If you have another brand of camera just try googling your camera model + manual. (e.g. “olympus E-300 manual”)
Now back to that “something white” there are a lot of options here, you can use a piece of printer paper, your sock or almost any other solid white object. There is also a photographic tool called a grey card designed for this purpose. You can pick up a grey card for about $5 at most photo stores. Another option is a tool called an expodisk/white balance cap. With all these options the important matter is that you place the object in the lighting in which you will be working (it’s no good setting your white balance indoors and then going outside to take photos – the light will be dramatically different). It is equally important that you fill the viewfinder with solid white object (or 18% grey in the case of a grey card) and that you have the exposure set before you take the photo. If you use a grey card or a sheet of what printer paper it usually works well to just have your subject hold the card/paper. If you use an expodisk or white balance cap you simply hold it over your lens.
Now, there are several things technically wrong with this photo but let’s just focus on the white balance, it is clearly off as my baby looks like a blueberry. This was the first photo in a series that I took. I snapped this one and then took a peek and realized that I had forgotten to set my white balance. I set it right then but this photo was taken with the previous shoots setting (which happened to take place in my bathroom – very different lighting.) There is hope if this happens to you. You can correct your color temperature in ACR (adobe camera raw) if you shot in RAW or in light room, or if you have CS3 you can open a Jpeg in ACR and edit it there. You can also adjust the color balance and selective color in Photoshop, though I have never been very successful at it. With this photo I simply adjusted the color temperature and got this result.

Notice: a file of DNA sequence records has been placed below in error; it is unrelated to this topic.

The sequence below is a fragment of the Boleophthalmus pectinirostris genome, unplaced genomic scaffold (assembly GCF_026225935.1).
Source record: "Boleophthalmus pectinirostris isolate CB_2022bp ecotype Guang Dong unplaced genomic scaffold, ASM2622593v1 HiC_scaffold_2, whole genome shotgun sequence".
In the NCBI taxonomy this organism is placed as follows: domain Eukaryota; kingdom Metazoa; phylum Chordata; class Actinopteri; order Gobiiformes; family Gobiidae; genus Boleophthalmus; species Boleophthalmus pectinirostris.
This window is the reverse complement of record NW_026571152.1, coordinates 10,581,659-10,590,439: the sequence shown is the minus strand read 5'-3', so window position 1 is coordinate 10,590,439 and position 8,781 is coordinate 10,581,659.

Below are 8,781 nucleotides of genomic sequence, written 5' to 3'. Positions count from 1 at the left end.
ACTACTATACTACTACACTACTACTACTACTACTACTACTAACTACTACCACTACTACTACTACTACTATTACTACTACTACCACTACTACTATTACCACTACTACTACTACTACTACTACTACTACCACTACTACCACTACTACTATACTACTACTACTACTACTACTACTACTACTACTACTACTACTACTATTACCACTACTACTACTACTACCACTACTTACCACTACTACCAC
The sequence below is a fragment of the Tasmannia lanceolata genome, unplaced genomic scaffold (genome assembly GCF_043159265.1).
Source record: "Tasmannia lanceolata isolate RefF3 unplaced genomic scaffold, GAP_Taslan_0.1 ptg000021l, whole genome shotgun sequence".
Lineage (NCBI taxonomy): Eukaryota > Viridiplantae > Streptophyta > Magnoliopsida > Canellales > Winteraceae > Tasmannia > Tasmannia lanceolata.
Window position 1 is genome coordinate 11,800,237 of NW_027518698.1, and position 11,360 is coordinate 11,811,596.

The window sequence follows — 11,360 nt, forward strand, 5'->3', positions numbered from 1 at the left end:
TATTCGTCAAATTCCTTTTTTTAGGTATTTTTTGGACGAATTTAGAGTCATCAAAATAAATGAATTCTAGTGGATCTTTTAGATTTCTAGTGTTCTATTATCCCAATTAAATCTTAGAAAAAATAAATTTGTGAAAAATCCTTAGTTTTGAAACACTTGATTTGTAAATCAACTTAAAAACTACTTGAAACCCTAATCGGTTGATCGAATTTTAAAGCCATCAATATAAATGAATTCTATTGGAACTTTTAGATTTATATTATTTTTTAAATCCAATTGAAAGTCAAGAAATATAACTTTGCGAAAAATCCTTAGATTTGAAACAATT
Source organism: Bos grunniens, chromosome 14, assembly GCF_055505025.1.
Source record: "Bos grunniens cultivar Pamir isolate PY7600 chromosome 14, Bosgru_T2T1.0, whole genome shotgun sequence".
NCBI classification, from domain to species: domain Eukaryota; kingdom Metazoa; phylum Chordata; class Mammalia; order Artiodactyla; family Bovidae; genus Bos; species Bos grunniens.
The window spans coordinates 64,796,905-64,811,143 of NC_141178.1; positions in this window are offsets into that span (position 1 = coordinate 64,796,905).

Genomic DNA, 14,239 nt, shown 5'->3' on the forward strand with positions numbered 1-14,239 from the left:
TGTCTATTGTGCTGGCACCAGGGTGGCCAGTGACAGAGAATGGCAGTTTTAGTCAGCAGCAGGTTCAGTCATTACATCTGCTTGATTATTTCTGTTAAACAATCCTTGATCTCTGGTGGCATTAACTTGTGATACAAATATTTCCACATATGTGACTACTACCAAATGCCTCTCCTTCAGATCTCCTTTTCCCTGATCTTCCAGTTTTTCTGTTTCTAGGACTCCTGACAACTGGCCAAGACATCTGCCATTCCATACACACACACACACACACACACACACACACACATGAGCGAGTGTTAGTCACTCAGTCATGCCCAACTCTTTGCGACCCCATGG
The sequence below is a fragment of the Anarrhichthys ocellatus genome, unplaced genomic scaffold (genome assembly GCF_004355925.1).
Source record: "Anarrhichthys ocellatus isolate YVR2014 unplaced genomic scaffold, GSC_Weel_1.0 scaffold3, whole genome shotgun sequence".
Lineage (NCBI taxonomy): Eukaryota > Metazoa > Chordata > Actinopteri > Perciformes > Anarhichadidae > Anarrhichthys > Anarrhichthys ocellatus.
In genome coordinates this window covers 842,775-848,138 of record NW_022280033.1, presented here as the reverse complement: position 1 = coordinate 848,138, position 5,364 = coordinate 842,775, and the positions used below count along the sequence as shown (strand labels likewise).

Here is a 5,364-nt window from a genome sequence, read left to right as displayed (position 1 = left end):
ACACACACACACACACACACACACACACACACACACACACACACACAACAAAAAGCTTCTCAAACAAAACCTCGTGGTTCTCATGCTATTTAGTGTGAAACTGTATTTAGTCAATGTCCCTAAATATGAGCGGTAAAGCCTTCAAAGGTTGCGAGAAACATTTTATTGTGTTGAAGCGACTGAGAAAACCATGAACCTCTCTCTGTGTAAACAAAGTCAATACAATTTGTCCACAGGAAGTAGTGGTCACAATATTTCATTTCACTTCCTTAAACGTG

Much better, right!
I do want to caution you against using Photoshop (ACR/ Lightroom) to always “fix” your photos. It’s time consuming and does not encourage learning the technicalities of shooting correctly. If I had set my white balance before I took this photo I would not have had to “fix” it. Learn to take great technically correct photos SOOC and then try to use Photoshop only to enhance your images.
Catherine, (a Baker’s Dozen reader) asked if I could explain what was wrong with this shot other than the color. So I am going to CC (constructively criticize) my own photograph. Other than the color I chopped of his left arm. This is just bad composition, also there is probably too much space at the top of his head. The eyes are slightly out of focus, and I shot this at a really low shutter speed so the movement of his right hand is causing it to blur. Overall I don’t really like the angle of the light. In this photo Simon is laying on his back on my bed the window is slightly behind him and to my right. This is causing his face/head to cast a slight shadow across his chest, while his forehead is very light. The catch lights are also minimal. I took this one shot and then climbed to the other side of him so the that indirect light was directly on his face. The resulting photos were the ones that I posted in the “It’s too hot” post.
Since people are interested I will post a few more “Photography 101” tutorials.